The implications of prostate-specific antigen density to predict clinically significant prostate cancer in men ≤ 50 years - Abstract

To investigate the appropriate cut-off level of PSA or other clinical parameters at aged ≤ 50 years.

The rate of detection of PCa in young men will continue to rise associated with the advancement of the current and evolving practices of screening and detection. In this study, we determined whether to investigate the appropriate cut-off level of PSA or other clinical parameters at aged ≤ 50 years. The study population included 106 patients aged ≤ 50 years who had prostate biopsy at our institute. The differences of clinical variables including various PSA related parameters between the patients with significant PCa and insignificant PCa were analyzed. Receiver operating characteristics (ROC) curves and the corresponding areas under the ROC curves (AUC) were calculated. There were no significant differences between no-PCa and PCa patients regarding PSA value, prostate volume (P vol), PSA density (PSAD), transition zone volume (TZ vol), PSATZ density (PSATZD). When the patients meeting the following criteria, Gleason score was ≤ 6 with less than 2 positive biopsy cores, were classified as having insignificant prostate cancer, PSAD could become a useful predictor of significant PCa in men. The AUC was significantly greater in PSAD (0.801) than for the other parameters. The sensitivity and specificity of a PSAD threshold of 0.32 were 85.7% and 77.8%, respectively. In conclusion, PSAD can be a useful and very effective predictor in a man aged ≤ 50 and we can counsel patients with discretion regarding the likelihood of significant PCa.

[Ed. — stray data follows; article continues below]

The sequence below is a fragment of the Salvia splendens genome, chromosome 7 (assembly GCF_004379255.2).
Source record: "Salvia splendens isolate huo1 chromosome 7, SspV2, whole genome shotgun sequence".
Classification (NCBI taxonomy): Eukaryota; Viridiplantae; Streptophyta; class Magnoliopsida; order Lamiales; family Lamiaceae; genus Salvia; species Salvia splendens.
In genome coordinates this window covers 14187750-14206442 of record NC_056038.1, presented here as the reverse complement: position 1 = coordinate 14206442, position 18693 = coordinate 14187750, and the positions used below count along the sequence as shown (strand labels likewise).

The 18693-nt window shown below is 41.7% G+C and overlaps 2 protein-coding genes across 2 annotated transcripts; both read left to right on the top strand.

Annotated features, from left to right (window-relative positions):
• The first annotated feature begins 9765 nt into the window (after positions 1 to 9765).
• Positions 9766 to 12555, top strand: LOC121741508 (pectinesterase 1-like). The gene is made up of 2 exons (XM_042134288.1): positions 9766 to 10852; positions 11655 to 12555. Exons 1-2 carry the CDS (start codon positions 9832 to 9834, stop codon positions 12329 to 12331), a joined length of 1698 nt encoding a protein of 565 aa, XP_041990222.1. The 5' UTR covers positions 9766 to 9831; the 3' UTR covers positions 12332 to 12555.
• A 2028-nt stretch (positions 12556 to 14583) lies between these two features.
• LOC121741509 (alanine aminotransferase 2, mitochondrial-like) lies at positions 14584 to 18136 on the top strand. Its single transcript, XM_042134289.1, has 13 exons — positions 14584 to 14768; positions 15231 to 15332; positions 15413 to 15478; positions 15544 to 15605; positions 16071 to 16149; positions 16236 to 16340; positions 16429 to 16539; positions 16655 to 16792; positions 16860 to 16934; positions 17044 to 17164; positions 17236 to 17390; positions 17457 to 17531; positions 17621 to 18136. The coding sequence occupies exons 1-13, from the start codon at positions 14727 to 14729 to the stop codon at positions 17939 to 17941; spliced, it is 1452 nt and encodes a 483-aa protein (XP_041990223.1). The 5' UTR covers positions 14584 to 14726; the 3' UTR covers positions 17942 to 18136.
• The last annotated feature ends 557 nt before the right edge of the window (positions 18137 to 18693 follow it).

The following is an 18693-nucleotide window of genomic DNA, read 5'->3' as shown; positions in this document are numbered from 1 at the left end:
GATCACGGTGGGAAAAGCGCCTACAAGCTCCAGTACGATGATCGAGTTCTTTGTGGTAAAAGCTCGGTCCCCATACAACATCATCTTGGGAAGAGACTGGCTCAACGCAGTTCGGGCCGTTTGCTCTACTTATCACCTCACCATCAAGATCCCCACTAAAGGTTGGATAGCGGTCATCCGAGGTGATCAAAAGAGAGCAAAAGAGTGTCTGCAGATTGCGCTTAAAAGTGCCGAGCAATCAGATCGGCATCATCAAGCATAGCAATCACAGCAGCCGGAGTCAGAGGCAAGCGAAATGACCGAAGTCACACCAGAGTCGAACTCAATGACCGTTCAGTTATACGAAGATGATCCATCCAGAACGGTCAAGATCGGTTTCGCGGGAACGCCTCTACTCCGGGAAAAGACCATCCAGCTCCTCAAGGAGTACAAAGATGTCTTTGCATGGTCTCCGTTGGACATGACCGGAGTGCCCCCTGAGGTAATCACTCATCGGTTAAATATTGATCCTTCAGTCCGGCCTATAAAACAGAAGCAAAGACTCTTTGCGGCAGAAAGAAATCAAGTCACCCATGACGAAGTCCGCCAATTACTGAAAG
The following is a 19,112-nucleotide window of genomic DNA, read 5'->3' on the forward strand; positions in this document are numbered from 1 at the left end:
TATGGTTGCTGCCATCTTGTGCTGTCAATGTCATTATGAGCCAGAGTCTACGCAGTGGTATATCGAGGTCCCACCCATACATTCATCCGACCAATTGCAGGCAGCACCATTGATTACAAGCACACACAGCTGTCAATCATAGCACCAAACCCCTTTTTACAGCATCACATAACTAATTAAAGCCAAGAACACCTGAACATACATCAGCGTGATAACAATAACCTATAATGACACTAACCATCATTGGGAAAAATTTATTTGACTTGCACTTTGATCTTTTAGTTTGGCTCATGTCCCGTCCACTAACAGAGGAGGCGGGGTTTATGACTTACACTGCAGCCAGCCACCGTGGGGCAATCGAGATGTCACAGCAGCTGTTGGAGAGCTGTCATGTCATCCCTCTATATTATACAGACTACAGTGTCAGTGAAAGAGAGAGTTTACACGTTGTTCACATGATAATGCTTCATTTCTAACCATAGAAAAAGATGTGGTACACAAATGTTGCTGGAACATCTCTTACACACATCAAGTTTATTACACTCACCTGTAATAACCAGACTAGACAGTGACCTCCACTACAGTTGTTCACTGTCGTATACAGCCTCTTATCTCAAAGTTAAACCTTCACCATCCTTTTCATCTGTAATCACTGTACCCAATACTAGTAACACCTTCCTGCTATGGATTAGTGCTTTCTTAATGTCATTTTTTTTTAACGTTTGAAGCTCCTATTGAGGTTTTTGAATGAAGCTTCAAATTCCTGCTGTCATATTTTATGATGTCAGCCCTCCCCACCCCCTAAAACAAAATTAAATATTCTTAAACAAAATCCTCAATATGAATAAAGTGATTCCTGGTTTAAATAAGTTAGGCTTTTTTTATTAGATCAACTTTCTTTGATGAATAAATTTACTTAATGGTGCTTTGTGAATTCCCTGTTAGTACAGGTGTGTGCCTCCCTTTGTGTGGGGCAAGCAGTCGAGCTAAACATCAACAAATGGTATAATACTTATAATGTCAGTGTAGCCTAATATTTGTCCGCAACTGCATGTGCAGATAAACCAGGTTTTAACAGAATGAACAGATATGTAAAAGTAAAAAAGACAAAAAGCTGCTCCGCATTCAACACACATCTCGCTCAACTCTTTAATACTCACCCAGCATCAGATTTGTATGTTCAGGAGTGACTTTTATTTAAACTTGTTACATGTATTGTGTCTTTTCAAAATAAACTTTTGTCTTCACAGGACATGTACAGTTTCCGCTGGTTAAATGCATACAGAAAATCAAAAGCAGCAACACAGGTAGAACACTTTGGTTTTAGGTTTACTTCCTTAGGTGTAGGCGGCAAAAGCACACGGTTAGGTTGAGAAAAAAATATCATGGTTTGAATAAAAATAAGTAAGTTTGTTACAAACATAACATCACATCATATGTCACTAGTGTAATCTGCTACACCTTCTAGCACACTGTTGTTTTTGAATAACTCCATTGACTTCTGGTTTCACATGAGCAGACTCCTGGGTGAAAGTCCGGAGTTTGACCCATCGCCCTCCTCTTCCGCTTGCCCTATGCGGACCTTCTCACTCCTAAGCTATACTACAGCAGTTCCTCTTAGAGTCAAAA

Written by:
Kosaka T, Mizuno R, Shinojima T, Miyajima A, Kikuchi E, Tanaka N, Shinoda K, Morita S, Mikami S, Oya M.   Are you the author?
Department of Urology, Keio University School of Medicine Tokyo, Japan; Department of Pathology, Keio University School of Medicine Tokyo, Japan.

Reference: Am J Clin Exp Urol. 2014 Dec 25;2(4):332-6.

PubMed Abstract
PMID: 25606579 Prostate Cancer Section


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